Each Thursday from June through September, 10am-2pm, downtown Reading’s Penn Square transforms, brightened by the Penn Street Market’s iconic orange and yellow umbrellas and filled with delicious smells from hot food vendors and live music by local bands. Residents do a bit of grocery shopping and local employees seem happy to break away from their desks to grab lunch in the market’s lively atmosphere. All enjoy free music and programming, like a quick healthy cooking demo or some “pop up” yoga.
Penn Street Market achieves a unique and successful combination: it addresses community health needs by offering affordable fresh food to a residential population that often has limited access, and, simultaneously, it hosts a hip event that also attracts suburban visitors and downtown employees with expendable income.
This is Lucine Sihelnik’s third year directing the market. To Sihelnik, combining food access with creative place making has been key,
“While the market focuses on food access… it also weaves in the opportunity and possibility for all people to come together in a space that is designed for socialization. No matter what your socio-economic or cultural background, we all long for a place to come together… to interact with human beings…The market has created a space for everyone to come together and say, ‘This is Reading. It’s important to me and I’m a change agent for my community.’”
Many of Reading’s leaders see Penn Street Market as a vital ingredient to the downtown revitalization that will instigate wider city and county revitalization.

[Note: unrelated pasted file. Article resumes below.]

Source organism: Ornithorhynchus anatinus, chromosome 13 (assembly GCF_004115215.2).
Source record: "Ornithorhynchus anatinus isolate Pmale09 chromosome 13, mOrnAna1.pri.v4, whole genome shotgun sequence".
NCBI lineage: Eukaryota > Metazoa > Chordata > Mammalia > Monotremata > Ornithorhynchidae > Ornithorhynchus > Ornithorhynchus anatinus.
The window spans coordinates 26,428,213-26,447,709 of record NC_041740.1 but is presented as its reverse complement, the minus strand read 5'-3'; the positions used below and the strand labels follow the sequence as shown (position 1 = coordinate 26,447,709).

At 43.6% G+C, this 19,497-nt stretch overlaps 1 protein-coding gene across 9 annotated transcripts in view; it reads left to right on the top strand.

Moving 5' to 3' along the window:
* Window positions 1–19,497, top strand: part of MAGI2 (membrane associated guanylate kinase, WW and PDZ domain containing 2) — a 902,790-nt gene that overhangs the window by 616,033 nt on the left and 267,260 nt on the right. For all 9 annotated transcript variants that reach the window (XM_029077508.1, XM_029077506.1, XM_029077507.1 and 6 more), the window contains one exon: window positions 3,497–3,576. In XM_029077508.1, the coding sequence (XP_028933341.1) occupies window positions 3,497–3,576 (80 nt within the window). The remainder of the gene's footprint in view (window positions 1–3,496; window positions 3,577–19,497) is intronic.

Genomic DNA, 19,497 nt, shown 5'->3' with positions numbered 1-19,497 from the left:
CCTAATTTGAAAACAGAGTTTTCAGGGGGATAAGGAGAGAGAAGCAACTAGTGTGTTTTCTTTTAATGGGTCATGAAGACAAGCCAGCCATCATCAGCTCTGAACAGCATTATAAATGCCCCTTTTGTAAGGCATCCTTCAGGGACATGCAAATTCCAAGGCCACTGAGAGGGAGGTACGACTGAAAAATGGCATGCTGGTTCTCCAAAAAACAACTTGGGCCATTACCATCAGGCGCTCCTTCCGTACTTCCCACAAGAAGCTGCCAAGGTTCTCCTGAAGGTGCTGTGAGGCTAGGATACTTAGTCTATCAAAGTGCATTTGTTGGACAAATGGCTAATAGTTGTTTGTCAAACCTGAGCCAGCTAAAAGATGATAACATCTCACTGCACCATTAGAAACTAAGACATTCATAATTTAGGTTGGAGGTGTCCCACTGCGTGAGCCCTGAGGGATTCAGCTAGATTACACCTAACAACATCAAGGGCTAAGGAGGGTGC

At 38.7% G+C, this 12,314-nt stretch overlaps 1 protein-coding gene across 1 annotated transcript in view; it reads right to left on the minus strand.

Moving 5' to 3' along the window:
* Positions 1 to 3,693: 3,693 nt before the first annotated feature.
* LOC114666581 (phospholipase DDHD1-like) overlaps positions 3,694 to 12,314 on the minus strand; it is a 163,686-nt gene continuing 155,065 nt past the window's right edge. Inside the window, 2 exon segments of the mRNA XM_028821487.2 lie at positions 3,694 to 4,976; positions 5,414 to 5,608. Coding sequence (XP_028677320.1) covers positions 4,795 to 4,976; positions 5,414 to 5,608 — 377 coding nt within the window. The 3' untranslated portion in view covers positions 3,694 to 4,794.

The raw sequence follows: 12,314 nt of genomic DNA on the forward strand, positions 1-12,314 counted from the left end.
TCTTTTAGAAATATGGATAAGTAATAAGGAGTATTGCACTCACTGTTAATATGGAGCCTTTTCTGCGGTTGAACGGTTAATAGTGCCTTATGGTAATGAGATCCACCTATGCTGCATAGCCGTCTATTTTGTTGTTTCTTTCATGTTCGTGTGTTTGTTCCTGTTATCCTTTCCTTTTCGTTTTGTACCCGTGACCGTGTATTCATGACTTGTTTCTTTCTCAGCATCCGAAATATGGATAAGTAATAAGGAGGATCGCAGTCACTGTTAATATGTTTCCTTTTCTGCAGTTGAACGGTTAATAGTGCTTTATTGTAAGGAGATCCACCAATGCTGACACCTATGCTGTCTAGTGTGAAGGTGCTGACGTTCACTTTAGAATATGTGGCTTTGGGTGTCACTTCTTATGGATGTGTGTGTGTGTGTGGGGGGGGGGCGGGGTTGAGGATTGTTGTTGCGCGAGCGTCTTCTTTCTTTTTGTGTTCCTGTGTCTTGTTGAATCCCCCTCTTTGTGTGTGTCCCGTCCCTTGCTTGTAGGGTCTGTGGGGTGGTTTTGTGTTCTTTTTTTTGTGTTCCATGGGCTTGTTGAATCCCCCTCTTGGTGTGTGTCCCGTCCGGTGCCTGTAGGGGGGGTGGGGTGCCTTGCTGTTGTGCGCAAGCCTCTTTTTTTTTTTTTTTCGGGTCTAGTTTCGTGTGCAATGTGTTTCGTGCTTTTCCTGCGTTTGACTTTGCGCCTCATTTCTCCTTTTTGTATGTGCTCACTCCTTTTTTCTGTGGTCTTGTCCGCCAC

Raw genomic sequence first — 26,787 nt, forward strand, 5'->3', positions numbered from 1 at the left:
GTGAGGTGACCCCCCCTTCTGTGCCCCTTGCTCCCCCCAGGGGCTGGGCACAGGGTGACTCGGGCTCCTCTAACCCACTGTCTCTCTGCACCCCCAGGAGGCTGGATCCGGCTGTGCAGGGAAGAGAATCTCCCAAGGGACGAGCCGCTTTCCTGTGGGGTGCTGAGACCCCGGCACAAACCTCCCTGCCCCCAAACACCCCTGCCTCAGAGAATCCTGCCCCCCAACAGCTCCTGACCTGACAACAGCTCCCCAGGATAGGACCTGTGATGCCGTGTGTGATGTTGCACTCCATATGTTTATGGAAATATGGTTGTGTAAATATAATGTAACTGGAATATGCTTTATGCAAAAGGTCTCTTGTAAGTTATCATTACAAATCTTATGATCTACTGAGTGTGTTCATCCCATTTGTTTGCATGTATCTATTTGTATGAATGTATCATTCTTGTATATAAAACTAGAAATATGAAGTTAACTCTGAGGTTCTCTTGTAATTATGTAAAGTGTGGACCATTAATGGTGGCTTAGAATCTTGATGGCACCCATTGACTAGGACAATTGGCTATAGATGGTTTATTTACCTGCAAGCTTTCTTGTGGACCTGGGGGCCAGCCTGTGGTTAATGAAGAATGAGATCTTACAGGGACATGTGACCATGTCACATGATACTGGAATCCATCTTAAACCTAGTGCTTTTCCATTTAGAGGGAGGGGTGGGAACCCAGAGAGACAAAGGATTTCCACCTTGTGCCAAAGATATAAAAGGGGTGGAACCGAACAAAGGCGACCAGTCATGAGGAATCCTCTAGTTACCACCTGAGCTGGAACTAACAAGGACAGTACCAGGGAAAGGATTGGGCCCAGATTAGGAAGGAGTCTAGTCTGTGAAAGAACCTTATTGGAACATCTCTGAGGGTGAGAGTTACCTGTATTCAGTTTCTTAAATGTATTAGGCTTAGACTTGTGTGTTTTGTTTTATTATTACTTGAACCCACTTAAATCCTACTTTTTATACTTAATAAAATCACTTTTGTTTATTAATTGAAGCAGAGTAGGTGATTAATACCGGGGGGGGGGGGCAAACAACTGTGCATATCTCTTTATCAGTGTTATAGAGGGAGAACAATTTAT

According to Jason Brudereck, Director of Communication of Berks County Community Foundation, the Foundation’s strategic investment in the downtown through various initiatives like its Downtown Alive free concert series is guided by growing interest, [https://bccf.org/events/]
“…investors have been approaching city representatives to indicate their interest in the downtown and in surrounding neighborhoods, and when those investors are asked what’s driving their interest at this time, the answer is consistently: ‘The increasing activity downtown.’”
Randy Peers, President & CEO of Greater Reading Chamber & Economic Development Corporation, also recognizes the market’s role in downtown development and the downtown’s role in wider development,
“We all recognize the important role the Penn Street Market plays in contributing to vibrancy and creating critical mass in downtown Reading…The City of Reading is key to long term prosperity for the County of Berks… A thriving downtown has a ripple effect on the neighborhoods directly adjacent. It can spur investment and re-investment through reurbanization.”
Jim Arentz, Technical Director at the nearby Penske Racing Shocks, couldn’t agree more. Arentz has been riding his bike from his office to the market since last season, often bringing a group of coworkers with him. They lock their bicycles up together on the bike rack and hop in line to order lunch from one of the hot food vendors.
“I think [Penn Street Market] is fantastic and much needed to keep momentum going in the right direction downtown. Revitalization of any city must start from the heart … and branch out like I’ve seen in other places … Penn Street must be Reading’s showcase for good businesses, services, and attractions to have more people patronize downtown.”